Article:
Nicknamed after a notorious drug dealer, William "Rick Ross" Roberts claims to have dealt drugs himself, prior to becoming an MC and gaining the interest of Def Jam president Jay-Z. Rather than merely lure Ross away from his initial label (Slip-N-Slide) with a lucrative contract, Jay-Z linked up with the entire label and netted a distribution deal. "Hustlin'," a leviathan, trunk-rattling single released a few months prior to Port of Miami -- Rick Ross' official debut album, following a series of mixtapes -- informed everyone within earshot about Ross' modus operandi. He's Miami's answer to Atlanta's Young Jeezy, Def Jam's breakout artist of 2005. He has a slow, husky drawl, almost always sounding like he should either clear his throat or drink some water, and raps almost exclusively about peddling coke and the lifestyle that comes with the trade. He's relatively less agile than Jeezy and doesn't sound nearly as experienced as a rhymer, but his imposing presence and uniquely enunciated pronouncements are alluring, even when his lyrics are random and amount to little more than space-filling, lumpishly projected nonsense -- like, say, "Ever seen a fat boy in a big body?/Know you wanna sit bah me, all you do is think bot it/Lease apartments to get kicked ot it/Next day buy a condo to get a kick ot it." On occasion, he shows promise as a lyricist with flashes of Jeezy or even T.I. when it comes to relating the ups and downs of the life. His pen redeems "Cross That Line," which features another autopiloted Akon appearance, just like Young Jeezy's similarly anthemic "Soul Survivor": "Lil' brother knowing life illegal/No toys, just playin' with pipes and needles." Jay-Z enlists a handful of A-list producers, including Jazze Pha, DJ Toomp, and Cool & Dre, as well as the Runners, who handle nearly a third of the tracks, "Hustlin'" included.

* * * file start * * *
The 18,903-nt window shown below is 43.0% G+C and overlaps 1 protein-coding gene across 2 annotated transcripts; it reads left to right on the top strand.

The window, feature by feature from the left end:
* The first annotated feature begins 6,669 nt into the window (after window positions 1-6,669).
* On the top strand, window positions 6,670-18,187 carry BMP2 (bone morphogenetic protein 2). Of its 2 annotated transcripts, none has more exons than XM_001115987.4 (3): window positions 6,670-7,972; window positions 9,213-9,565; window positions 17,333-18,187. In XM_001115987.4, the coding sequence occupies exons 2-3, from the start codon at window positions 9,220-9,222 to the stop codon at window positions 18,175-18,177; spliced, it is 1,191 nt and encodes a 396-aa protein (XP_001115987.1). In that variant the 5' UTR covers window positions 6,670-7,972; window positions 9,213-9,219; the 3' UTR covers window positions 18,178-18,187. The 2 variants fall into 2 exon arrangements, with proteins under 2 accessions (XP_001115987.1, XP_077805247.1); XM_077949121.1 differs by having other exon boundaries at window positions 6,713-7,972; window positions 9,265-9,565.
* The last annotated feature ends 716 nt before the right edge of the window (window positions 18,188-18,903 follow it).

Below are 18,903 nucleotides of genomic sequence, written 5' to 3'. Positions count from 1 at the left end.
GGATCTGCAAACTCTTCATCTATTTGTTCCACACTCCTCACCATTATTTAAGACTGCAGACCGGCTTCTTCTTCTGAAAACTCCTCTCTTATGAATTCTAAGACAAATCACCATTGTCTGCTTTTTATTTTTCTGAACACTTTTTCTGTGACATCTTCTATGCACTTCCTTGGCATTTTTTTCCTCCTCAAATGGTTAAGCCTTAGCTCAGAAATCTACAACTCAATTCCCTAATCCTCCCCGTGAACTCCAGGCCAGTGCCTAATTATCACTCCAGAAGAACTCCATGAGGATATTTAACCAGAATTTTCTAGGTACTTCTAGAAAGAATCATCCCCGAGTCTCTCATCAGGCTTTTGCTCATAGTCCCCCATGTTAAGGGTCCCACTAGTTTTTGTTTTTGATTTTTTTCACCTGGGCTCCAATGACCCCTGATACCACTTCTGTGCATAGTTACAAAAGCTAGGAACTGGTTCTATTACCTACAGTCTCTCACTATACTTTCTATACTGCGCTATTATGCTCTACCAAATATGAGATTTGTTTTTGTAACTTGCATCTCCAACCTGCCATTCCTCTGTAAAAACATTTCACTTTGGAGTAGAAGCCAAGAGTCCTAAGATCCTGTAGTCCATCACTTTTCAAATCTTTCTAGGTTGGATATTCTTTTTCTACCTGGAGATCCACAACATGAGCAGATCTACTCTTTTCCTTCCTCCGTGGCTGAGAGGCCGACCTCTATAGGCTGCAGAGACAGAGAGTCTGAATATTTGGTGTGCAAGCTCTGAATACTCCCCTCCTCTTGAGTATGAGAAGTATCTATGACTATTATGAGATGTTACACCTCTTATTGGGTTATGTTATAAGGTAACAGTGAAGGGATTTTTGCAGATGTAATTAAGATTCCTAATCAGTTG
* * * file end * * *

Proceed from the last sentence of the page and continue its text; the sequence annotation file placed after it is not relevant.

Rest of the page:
AllMusic Review by Andy Kellman
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